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Cost-Effective Habits and Big-Ticket Upgrades

There are other areas of your home where you can eliminate some dollars from your energy bill, which may require a change of habit or a bigger investment. Since monthly savings from big ticket upgrades like replacement windows or a new HVAC system won’t pay you back as fast as improvements such as attic insulation, you’ll want to assess the other benefits before making a decision.

Water Heater

Water Heating

Reducing the amount of hot water you use, employing energy-saving strategies, and choosing an energy efficient water heater for your pool can help you reduce your monthly water heating bills. If having a new water heater installed is cost prohibitive, there are other things you can do to help cut costs:

  1. Take short showers instead of baths.
  2. Reduce your time in the shower.
  3. Lower the temperature on your water heater to 120°F.
  4. Don’t let the water run.
  5. Use cold water for most laundry loads, and always use cold water for the rinse cycle.
  6. Only run dishwasher with full loads.
  7. Fix all leaks
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Other Improvements (Windows, Furnace, HVAC)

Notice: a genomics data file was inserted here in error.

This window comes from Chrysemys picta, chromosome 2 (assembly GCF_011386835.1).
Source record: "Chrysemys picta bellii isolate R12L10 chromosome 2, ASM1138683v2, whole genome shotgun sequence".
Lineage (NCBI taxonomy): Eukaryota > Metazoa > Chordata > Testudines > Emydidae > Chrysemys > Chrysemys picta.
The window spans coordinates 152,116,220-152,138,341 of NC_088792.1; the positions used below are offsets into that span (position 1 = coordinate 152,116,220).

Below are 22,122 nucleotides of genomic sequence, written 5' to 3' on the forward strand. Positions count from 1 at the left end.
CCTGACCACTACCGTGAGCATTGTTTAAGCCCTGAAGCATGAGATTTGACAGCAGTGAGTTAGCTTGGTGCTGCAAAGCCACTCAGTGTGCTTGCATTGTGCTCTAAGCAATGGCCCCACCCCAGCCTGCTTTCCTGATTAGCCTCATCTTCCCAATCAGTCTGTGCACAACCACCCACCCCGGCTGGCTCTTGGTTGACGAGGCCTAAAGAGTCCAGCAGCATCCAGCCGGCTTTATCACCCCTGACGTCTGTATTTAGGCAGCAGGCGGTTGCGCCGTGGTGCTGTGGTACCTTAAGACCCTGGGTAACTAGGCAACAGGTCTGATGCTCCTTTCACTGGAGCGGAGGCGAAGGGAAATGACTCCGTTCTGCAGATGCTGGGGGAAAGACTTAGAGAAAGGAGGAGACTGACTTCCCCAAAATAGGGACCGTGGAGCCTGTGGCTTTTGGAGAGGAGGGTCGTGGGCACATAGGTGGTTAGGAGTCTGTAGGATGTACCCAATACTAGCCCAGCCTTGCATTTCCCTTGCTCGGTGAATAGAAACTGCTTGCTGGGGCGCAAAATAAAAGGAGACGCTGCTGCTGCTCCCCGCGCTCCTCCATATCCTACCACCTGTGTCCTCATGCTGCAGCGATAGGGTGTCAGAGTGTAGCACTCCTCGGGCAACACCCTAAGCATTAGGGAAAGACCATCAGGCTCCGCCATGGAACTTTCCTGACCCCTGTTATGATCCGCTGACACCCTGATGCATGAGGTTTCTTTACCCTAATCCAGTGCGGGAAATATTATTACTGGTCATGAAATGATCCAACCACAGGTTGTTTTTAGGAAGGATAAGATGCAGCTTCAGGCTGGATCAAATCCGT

Big ticket items like new replacement windows, furnace, water heater, or HVAC system can also yield savings on a month-to-month basis, but because these home improvements are more expensive, they can take many years to pay off. But they may be well worth the investment if you’re looking to sell your home or solve an immediate or costly problem.

For instance, new windows can provide temperature consistency, noise reduction, and security for your home. And buying a new furnace or water heater may save you money in the long run if you’re constantly paying for repairs. If you’re planning on selling your 15-year old home and you still have the original HVAC system, a new HVAC system may be the deciding factor for a home buyer.

The important takeaway here is to focus on what you need. If you’re purely looking to save money on your energy bill, you’ll want to focus on lower-cost, higher-return improvements like adding attic insulation or installing a smart thermostat. But for an energy efficient project that requires a bigger investment, you should assess the overall value it offers and the difference it’ll make for you, your family, and your home.

For more information on when to service and upgrade certain areas of your home, read our 25-Year Home Improvement Calendar.